In the race for Suffolk County legislator, Jay Schneiderman of Montauk, who is seeking his sixth — and what would be his final — two-year term, is facing Chris Nuzzi, a two-term Southampton councilman who has been campaigning on the theme that Mr. Schneiderman is part of an entrenched problem with a county government that can’t balance its budget.
During an interview on Friday with members of The East Hampton Star’s editorial staff, Mr. Nuzzi returned to his theme that Suffolk County is relying on one-shot revenue gimmicks to plug a $180 million deficit in its projected $2.75 billion budget for 2014. Included among those measures is a plan to sell the Lee Dennison County Center in Hauppauge for $70 million and lease it back for 20 years.
“I don’t see that as a way to manage budgets,” Mr. Nuzzi said.
What makes this different than most campaigns in which there are sharp lines of demarcation between the candidates is that Mr. Schneiderman, a former two-term East Hampton Town supervisor, who said he was proud of not raising property taxes while in public office, pretty much agrees with his opponent.
“You can’t run government on one-shot deals,” he said. “It’s like paying your mortgage with garage sales. Sooner or later you run out of furniture.”
Mr. Schneiderman said the problem facing the county is that since the recession took hold in 2008, it has seen sales tax revenue, which funds the lion’s share of its budget, fall off precipitously, while it has had to increase services to a growing population that was feeling the pinch and take on the burden of unfunded mandates to the tune of $300 million.
In response, the county, he said, has slashed its payroll by 20 percent, mostly by attrition and simply not filling vacant positions.
Mr. Schneiderman said the county has aggressively sought new revenue sources, including red-light cameras mounted on stoplights in western Suffolk, that are expected to eventually bring in as much as $30 million annually in fines, and video lottery terminals that are projected to generate up to $20 million a year.
Mr. Nuzzi dismissed those efforts as “new ways to tax people and call them fees.” He said that with only 9 percent of the county’s population, the East End accounts for 38 percent of its assessed property value and a similar percentage of its sales tax revenues. “We don’t get back what we put in,” he said.
Mr. Nuzzi said that the county’s fiscal problems have meant that funds earmarked for land purchases and drinking water protection have been diverted to other uses.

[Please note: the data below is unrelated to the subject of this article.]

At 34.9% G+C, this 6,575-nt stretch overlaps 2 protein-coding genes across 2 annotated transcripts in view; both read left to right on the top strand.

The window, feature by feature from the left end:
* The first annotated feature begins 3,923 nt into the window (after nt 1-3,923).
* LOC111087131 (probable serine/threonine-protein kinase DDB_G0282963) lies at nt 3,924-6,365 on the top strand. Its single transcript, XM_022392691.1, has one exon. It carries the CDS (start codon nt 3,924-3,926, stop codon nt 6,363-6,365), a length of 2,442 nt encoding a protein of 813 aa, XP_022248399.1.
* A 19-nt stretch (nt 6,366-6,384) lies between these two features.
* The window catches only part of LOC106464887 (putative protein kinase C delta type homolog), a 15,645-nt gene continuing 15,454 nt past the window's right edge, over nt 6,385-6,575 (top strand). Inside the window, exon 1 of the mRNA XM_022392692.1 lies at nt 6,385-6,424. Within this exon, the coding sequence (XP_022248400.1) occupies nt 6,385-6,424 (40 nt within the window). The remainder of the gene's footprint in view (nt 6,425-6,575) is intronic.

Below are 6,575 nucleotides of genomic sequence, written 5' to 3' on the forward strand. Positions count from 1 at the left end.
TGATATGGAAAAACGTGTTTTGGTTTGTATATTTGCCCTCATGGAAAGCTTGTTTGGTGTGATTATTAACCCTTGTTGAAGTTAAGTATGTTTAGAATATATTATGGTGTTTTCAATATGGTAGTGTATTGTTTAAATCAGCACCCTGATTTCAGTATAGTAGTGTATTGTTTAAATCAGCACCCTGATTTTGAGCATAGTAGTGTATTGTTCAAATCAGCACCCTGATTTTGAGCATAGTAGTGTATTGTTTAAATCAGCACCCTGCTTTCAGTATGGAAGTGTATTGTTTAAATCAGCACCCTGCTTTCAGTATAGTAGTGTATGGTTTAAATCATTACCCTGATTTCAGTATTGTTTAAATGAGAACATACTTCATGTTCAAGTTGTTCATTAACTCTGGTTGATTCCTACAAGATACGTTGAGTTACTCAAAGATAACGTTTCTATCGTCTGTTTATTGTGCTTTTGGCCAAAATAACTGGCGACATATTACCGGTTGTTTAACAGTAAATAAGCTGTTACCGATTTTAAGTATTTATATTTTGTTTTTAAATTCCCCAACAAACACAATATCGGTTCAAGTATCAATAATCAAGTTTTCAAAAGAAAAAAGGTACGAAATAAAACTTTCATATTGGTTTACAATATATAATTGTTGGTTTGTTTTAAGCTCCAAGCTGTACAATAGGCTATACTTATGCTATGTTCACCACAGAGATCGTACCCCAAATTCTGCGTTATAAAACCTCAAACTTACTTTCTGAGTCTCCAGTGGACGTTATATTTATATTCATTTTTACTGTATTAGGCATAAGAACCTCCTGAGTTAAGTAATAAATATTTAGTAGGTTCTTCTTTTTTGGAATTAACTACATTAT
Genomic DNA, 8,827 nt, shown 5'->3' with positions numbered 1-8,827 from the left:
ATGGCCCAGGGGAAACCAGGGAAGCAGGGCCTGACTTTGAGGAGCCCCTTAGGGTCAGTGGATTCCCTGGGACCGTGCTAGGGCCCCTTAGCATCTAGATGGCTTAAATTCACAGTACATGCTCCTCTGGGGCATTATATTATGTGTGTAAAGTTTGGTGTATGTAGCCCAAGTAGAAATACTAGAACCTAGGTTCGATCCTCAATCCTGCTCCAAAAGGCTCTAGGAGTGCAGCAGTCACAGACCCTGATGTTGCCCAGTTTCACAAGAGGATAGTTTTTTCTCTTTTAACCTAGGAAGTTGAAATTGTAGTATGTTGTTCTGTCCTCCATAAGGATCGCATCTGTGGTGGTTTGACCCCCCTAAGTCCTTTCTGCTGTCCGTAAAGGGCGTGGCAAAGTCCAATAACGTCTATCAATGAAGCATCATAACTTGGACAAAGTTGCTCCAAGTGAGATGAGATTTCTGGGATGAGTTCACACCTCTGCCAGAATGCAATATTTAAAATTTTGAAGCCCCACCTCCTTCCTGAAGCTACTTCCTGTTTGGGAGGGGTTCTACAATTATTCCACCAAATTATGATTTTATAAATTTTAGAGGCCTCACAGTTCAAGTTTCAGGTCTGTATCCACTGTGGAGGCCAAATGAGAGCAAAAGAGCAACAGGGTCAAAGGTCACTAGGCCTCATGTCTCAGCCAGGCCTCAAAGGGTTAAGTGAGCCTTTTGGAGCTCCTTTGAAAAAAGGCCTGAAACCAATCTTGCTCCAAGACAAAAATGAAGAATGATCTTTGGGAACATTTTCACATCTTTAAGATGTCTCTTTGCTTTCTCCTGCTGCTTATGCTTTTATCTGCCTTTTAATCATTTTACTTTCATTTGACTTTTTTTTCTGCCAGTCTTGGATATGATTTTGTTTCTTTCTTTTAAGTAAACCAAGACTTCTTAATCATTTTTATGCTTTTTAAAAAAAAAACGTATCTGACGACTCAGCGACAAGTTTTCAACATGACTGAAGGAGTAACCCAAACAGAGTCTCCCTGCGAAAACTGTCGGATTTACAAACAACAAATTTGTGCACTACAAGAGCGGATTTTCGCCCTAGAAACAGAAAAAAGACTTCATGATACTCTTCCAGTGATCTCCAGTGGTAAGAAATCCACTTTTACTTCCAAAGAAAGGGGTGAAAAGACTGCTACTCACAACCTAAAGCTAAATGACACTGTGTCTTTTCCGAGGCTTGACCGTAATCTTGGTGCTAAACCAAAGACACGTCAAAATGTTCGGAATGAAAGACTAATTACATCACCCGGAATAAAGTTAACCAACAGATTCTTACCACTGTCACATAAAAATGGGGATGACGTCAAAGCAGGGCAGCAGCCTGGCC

That’s misleading, countered Mr. Schneiderman, who said that while it’s true the county is strapped, it did borrow $300 million for land purchases and is using current income to pay debt service on those bonds.
Mr. Schneiderman said he has been an effective legislator for the Second District, which includes all of East Hampton and Southampton towns. He touted a $20 million widening of County Road 39 in Southampton, the planned repaving of Long Lane in East Hampton, the installation of a long awaited sidewalk on the Bridgehampton-Sag Harbor Turnpike, improvements to the eastern campus of Suffolk Community College, including plans for a new swimming pool, dredging of East Hampton harbors, and the extension of Sunday bus service, as among his accomplishments in the Legislature.
“I’m not sure we’re really getting ripped off,” he said.
Mr. Nuzzi countered that many of the projects Mr. Schneiderman has touted were simply “the county fulfilling its obligations,” adding that the county was too slow in responding to the need to widen County Road 39.
He also chastised Mr. Schneiderman for voting for a measure that allowed legislators to refuse pay hikes but then accepting his own cost-of-living increase.
Mr. Schneiderman also poked at his opponent, asking Mr. Nuzzi why he refused to vote to hold a public hearing in Southampton on a measure that would prohibit members of political committees from serving on regulatory boards such as the planning board or zoning board of appeals, where nearly 40 percent of the board members are Republican committee members. Mr. Nuzzi responded that he did not believe that political party affiliation should prohibit anyone from serving in such a capacity.
Before entering politics, Mr. Schneiderman, who has a degree in chemistry from Ithaca College, a master’s degree in education from the State University of New York, and an educational administrative degree from C.W. Post College, was a school teacher. He is also a part owner of the Breakers Motel in Montauk. He is divorced and has two children, Magdalena, 14, and Ruben, 10.
Mr. Nuzzi, who grew up in East Hampton and graduated from East Hampton High School, has a psychology degree from the State University of New York at Albany and a master’s degree in public policy from Stony Brook University. He is in the title insurance business. He now lives in Westhampton Beach with his wife, Sandy, and four sons, C.J., Joseph, John, and Anthony.